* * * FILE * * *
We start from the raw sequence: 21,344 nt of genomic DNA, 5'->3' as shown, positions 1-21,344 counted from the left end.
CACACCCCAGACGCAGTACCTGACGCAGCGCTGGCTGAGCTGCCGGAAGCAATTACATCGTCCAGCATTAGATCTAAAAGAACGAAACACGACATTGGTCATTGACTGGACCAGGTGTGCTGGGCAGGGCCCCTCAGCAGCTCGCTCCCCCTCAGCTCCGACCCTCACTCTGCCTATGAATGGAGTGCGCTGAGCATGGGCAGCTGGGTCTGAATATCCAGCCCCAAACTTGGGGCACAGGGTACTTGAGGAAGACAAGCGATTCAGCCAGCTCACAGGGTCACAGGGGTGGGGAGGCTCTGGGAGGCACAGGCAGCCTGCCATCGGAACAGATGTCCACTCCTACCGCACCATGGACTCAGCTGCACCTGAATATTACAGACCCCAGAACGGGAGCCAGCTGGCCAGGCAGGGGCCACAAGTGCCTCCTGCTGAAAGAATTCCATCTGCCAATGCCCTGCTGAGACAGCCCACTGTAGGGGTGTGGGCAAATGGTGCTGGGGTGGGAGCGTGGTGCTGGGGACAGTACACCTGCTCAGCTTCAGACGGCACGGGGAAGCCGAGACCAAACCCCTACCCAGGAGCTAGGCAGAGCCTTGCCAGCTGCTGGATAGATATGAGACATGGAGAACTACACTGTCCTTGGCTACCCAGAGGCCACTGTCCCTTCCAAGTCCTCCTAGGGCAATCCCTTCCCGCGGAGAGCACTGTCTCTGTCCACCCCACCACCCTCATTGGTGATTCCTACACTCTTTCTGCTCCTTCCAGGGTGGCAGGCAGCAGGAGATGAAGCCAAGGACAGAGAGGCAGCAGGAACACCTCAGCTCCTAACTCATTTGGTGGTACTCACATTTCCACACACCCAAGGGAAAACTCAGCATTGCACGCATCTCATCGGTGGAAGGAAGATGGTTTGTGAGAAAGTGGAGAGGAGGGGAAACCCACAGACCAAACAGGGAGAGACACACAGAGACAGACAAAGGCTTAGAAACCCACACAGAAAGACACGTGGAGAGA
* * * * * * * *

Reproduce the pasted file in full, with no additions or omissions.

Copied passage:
We start from the raw sequence: 21,344 nt of genomic DNA, 5'->3' as shown, positions 1-21,344 counted from the left end.
CACACCCCAGACGCAGTACCTGACGCAGCGCTGGCTGAGCTGCCGGAAGCAATTACATCGTCCAGCATTAGATCTAAAAGAACGAAACACGACATTGGTCATTGACTGGACCAGGTGTGCTGGGCAGGGCCCCTCAGCAGCTCGCTCCCCCTCAGCTCCGACCCTCACTCTGCCTATGAATGGAGTGCGCTGAGCATGGGCAGCTGGGTCTGAATATCCAGCCCCAAACTTGGGGCACAGGGTACTTGAGGAAGACAAGCGATTCAGCCAGCTCACAGGGTCACAGGGGTGGGGAGGCTCTGGGAGGCACAGGCAGCCTGCCATCGGAACAGATGTCCACTCCTACCGCACCATGGACTCAGCTGCACCTGAATATTACAGACCCCAGAACGGGAGCCAGCTGGCCAGGCAGGGGCCACAAGTGCCTCCTGCTGAAAGAATTCCATCTGCCAATGCCCTGCTGAGACAGCCCACTGTAGGGGTGTGGGCAAATGGTGCTGGGGTGGGAGCGTGGTGCTGGGGACAGTACACCTGCTCAGCTTCAGACGGCACGGGGAAGCCGAGACCAAACCCCTACCCAGGAGCTAGGCAGAGCCTTGCCAGCTGCTGGATAGATATGAGACATGGAGAACTACACTGTCCTTGGCTACCCAGAGGCCACTGTCCCTTCCAAGTCCTCCTAGGGCAATCCCTTCCCGCGGAGAGCACTGTCTCTGTCCACCCCACCACCCTCATTGGTGATTCCTACACTCTTTCTGCTCCTTCCAGGGTGGCAGGCAGCAGGAGATGAAGCCAAGGACAGAGAGGCAGCAGGAACACCTCAGCTCCTAACTCATTTGGTGGTACTCACATTTCCACACACCCAAGGGAAAACTCAGCATTGCACGCATCTCATCGGTGGAAGGAAGATGGTTTGTGAGAAAGTGGAGAGGAGGGGAAACCCACAGACCAAACAGGGAGAGACACACAGAGACAGACAAAGGCTTAGAAACCCACACAGAAAGACACGTGGAGAGA